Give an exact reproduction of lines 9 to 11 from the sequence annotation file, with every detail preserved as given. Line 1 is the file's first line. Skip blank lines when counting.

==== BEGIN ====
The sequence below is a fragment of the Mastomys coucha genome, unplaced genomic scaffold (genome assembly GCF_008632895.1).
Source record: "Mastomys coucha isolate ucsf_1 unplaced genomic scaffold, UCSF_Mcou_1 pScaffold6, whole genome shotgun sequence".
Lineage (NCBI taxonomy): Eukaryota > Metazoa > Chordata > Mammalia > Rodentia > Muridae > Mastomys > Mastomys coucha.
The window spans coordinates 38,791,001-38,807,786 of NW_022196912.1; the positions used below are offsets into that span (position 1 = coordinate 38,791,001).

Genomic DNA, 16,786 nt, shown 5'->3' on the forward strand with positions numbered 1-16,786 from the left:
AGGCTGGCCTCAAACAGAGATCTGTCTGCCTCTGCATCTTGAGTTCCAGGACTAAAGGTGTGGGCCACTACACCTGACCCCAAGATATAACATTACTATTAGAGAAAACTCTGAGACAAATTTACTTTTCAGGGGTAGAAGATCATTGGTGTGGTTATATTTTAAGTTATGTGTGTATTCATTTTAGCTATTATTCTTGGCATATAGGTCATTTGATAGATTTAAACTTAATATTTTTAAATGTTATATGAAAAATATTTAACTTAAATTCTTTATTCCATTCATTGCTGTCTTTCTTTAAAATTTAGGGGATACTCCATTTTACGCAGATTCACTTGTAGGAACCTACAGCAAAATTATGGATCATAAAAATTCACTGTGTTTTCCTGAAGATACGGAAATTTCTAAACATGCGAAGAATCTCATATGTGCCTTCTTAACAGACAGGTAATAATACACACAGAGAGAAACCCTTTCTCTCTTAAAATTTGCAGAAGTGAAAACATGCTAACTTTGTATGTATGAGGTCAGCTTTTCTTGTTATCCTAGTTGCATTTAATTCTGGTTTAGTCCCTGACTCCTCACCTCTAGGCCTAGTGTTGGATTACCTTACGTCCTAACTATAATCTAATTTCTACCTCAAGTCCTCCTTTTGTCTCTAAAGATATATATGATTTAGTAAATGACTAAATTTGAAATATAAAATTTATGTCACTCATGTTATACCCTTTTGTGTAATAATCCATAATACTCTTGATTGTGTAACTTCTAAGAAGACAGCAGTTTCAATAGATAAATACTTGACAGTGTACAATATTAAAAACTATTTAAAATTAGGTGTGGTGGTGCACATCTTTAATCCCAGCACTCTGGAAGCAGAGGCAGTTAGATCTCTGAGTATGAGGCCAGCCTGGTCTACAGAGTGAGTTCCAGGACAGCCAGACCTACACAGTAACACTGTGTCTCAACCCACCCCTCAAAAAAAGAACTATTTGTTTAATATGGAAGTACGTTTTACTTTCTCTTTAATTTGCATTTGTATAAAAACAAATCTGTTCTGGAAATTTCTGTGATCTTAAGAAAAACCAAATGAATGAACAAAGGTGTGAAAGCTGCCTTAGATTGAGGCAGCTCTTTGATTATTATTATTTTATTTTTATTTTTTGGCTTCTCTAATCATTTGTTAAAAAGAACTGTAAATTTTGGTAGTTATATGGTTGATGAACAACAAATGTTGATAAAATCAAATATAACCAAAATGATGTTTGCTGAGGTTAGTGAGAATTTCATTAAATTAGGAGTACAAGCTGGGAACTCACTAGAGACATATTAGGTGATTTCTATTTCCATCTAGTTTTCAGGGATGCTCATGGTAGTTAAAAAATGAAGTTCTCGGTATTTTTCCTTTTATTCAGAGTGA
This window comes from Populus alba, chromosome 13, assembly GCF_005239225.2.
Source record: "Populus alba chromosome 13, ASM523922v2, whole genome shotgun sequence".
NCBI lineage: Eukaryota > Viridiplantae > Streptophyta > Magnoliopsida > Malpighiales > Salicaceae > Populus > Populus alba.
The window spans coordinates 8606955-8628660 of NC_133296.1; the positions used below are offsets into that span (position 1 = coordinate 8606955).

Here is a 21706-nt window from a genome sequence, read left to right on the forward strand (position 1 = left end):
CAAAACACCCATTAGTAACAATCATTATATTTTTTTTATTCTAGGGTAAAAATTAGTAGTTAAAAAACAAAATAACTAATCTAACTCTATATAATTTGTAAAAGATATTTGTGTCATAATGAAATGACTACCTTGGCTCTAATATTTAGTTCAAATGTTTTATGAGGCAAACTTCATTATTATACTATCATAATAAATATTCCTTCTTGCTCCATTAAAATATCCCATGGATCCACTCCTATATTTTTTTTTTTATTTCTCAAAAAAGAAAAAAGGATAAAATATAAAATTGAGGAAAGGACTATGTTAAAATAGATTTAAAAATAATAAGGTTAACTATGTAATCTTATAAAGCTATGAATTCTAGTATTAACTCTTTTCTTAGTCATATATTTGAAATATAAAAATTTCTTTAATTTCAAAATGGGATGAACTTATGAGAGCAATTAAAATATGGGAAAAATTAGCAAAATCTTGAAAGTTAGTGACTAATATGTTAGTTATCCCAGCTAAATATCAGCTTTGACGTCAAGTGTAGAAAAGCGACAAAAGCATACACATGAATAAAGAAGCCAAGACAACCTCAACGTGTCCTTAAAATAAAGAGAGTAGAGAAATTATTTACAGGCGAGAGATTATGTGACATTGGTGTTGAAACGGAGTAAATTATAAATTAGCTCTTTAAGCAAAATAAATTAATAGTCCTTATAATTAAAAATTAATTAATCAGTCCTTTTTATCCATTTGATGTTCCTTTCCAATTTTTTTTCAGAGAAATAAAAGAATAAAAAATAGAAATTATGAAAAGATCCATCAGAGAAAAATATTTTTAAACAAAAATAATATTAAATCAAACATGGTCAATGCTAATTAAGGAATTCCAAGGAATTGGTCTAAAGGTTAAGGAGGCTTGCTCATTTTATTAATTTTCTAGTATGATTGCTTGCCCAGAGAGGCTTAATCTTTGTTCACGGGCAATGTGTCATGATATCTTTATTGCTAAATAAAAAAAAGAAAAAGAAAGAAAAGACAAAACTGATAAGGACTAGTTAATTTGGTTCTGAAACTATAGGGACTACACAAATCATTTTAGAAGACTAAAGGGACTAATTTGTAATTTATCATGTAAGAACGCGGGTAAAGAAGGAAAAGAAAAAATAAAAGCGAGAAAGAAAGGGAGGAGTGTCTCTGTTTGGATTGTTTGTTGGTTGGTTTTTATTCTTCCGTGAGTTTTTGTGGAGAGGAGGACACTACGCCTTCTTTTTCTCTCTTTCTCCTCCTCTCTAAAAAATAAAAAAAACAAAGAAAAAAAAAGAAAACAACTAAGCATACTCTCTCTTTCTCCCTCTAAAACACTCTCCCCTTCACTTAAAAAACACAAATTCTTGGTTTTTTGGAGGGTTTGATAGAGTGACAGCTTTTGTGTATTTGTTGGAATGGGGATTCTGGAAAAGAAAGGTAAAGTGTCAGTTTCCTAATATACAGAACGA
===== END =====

NCBI lineage: Eukaryota > Viridiplantae > Streptophyta > Magnoliopsida > Malpighiales > Salicaceae > Populus > Populus alba.
The window spans coordinates 8606955-8628660 of NC_133296.1; the positions used below are offsets into that span (position 1 = coordinate 8606955).

Here is a 21706-nt window from a genome sequence, read left to right on the forward strand (position 1 = left end):